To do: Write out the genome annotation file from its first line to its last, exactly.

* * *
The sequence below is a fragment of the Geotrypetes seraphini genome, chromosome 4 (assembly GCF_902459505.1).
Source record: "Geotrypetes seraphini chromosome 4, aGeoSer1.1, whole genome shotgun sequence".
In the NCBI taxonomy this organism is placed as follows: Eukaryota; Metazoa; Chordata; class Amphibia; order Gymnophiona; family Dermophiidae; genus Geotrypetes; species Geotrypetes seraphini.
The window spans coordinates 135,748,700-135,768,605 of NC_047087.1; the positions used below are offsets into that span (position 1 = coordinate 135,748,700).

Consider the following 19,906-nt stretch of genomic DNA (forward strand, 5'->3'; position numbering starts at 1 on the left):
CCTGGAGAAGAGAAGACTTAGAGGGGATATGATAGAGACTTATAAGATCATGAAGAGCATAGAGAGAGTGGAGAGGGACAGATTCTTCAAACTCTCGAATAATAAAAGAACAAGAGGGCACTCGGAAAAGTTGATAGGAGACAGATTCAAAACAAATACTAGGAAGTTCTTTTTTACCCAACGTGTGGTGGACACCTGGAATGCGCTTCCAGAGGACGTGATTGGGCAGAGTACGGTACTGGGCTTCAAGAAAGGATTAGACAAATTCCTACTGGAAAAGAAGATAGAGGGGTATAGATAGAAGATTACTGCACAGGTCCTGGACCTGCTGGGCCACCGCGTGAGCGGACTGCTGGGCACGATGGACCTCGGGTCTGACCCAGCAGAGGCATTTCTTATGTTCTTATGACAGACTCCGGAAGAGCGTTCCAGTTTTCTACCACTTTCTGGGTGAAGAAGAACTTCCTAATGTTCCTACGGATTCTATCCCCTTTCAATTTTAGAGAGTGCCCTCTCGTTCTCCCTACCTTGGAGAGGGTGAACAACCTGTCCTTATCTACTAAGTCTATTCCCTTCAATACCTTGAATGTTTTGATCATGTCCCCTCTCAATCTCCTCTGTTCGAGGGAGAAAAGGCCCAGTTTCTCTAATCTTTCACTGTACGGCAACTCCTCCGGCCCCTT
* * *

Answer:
The sequence below is a fragment of the Geotrypetes seraphini genome, chromosome 4 (assembly GCF_902459505.1).
Source record: "Geotrypetes seraphini chromosome 4, aGeoSer1.1, whole genome shotgun sequence".
In the NCBI taxonomy this organism is placed as follows: Eukaryota; Metazoa; Chordata; class Amphibia; order Gymnophiona; family Dermophiidae; genus Geotrypetes; species Geotrypetes seraphini.
The window spans coordinates 135,748,700-135,768,605 of NC_047087.1; the positions used below are offsets into that span (position 1 = coordinate 135,748,700).

Consider the following 19,906-nt stretch of genomic DNA (forward strand, 5'->3'; position numbering starts at 1 on the left):
CCTGGAGAAGAGAAGACTTAGAGGGGATATGATAGAGACTTATAAGATCATGAAGAGCATAGAGAGAGTGGAGAGGGACAGATTCTTCAAACTCTCGAATAATAAAAGAACAAGAGGGCACTCGGAAAAGTTGATAGGAGACAGATTCAAAACAAATACTAGGAAGTTCTTTTTTACCCAACGTGTGGTGGACACCTGGAATGCGCTTCCAGAGGACGTGATTGGGCAGAGTACGGTACTGGGCTTCAAGAAAGGATTAGACAAATTCCTACTGGAAAAGAAGATAGAGGGGTATAGATAGAAGATTACTGCACAGGTCCTGGACCTGCTGGGCCACCGCGTGAGCGGACTGCTGGGCACGATGGACCTCGGGTCTGACCCAGCAGAGGCATTTCTTATGTTCTTATGACAGACTCCGGAAGAGCGTTCCAGTTTTCTACCACTTTCTGGGTGAAGAAGAACTTCCTAATGTTCCTACGGATTCTATCCCCTTTCAATTTTAGAGAGTGCCCTCTCGTTCTCCCTACCTTGGAGAGGGTGAACAACCTGTCCTTATCTACTAAGTCTATTCCCTTCAATACCTTGAATGTTTTGATCATGTCCCCTCTCAATCTCCTCTGTTCGAGGGAGAAAAGGCCCAGTTTCTCTAATCTTTCACTGTACGGCAACTCCTCCGGCCCCTT